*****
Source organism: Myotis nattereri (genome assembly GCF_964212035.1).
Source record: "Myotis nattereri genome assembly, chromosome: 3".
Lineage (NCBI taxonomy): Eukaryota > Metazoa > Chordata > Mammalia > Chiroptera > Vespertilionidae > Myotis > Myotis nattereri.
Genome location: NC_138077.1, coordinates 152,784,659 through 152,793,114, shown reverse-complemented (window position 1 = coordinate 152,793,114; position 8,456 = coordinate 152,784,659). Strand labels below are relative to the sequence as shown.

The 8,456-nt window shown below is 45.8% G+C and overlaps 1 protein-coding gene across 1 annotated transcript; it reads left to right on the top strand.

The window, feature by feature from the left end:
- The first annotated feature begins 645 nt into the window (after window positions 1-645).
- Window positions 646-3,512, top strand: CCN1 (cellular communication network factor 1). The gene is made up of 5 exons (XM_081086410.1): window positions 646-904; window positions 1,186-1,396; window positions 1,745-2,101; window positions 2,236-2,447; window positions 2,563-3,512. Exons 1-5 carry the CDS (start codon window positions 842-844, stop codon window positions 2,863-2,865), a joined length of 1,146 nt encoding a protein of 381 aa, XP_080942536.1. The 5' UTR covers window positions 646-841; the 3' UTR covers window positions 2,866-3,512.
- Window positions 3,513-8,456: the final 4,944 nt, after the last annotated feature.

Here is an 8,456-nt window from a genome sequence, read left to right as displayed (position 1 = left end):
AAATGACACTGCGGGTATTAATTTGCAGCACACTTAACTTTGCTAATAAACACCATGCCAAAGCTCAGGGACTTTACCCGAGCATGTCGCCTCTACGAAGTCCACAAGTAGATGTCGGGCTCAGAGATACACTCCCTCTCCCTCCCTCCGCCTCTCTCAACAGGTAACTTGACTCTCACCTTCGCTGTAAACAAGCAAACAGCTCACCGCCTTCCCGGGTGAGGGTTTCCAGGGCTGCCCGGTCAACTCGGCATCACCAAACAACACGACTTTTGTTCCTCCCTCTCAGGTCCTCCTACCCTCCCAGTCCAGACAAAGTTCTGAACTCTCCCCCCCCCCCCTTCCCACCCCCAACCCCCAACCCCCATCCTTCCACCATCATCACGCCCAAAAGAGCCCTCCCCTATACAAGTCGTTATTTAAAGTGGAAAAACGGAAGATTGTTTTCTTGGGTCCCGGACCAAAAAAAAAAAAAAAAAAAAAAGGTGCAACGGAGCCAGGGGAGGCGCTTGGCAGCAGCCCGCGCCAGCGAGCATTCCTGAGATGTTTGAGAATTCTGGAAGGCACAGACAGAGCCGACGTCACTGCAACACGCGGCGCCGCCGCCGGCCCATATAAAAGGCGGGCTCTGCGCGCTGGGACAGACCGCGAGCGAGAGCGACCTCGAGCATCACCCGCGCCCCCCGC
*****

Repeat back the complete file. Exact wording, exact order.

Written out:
Source organism: Myotis nattereri (genome assembly GCF_964212035.1).
Source record: "Myotis nattereri genome assembly, chromosome: 3".
Lineage (NCBI taxonomy): Eukaryota > Metazoa > Chordata > Mammalia > Chiroptera > Vespertilionidae > Myotis > Myotis nattereri.
Genome location: NC_138077.1, coordinates 152,784,659 through 152,793,114, shown reverse-complemented (window position 1 = coordinate 152,793,114; position 8,456 = coordinate 152,784,659). Strand labels below are relative to the sequence as shown.

The 8,456-nt window shown below is 45.8% G+C and overlaps 1 protein-coding gene across 1 annotated transcript; it reads left to right on the top strand.

The window, feature by feature from the left end:
- The first annotated feature begins 645 nt into the window (after window positions 1-645).
- Window positions 646-3,512, top strand: CCN1 (cellular communication network factor 1). The gene is made up of 5 exons (XM_081086410.1): window positions 646-904; window positions 1,186-1,396; window positions 1,745-2,101; window positions 2,236-2,447; window positions 2,563-3,512. Exons 1-5 carry the CDS (start codon window positions 842-844, stop codon window positions 2,863-2,865), a joined length of 1,146 nt encoding a protein of 381 aa, XP_080942536.1. The 5' UTR covers window positions 646-841; the 3' UTR covers window positions 2,866-3,512.
- Window positions 3,513-8,456: the final 4,944 nt, after the last annotated feature.

Here is an 8,456-nt window from a genome sequence, read left to right as displayed (position 1 = left end):
AAATGACACTGCGGGTATTAATTTGCAGCACACTTAACTTTGCTAATAAACACCATGCCAAAGCTCAGGGACTTTACCCGAGCATGTCGCCTCTACGAAGTCCACAAGTAGATGTCGGGCTCAGAGATACACTCCCTCTCCCTCCCTCCGCCTCTCTCAACAGGTAACTTGACTCTCACCTTCGCTGTAAACAAGCAAACAGCTCACCGCCTTCCCGGGTGAGGGTTTCCAGGGCTGCCCGGTCAACTCGGCATCACCAAACAACACGACTTTTGTTCCTCCCTCTCAGGTCCTCCTACCCTCCCAGTCCAGACAAAGTTCTGAACTCTCCCCCCCCCCCCTTCCCACCCCCAACCCCCAACCCCCATCCTTCCACCATCATCACGCCCAAAAGAGCCCTCCCCTATACAAGTCGTTATTTAAAGTGGAAAAACGGAAGATTGTTTTCTTGGGTCCCGGACCAAAAAAAAAAAAAAAAAAAAAAGGTGCAACGGAGCCAGGGGAGGCGCTTGGCAGCAGCCCGCGCCAGCGAGCATTCCTGAGATGTTTGAGAATTCTGGAAGGCACAGACAGAGCCGACGTCACTGCAACACGCGGCGCCGCCGCCGGCCCATATAAAAGGCGGGCTCTGCGCGCTGGGACAGACCGCGAGCGAGAGCGACCTCGAGCATCACCCGCGCCCCCCGC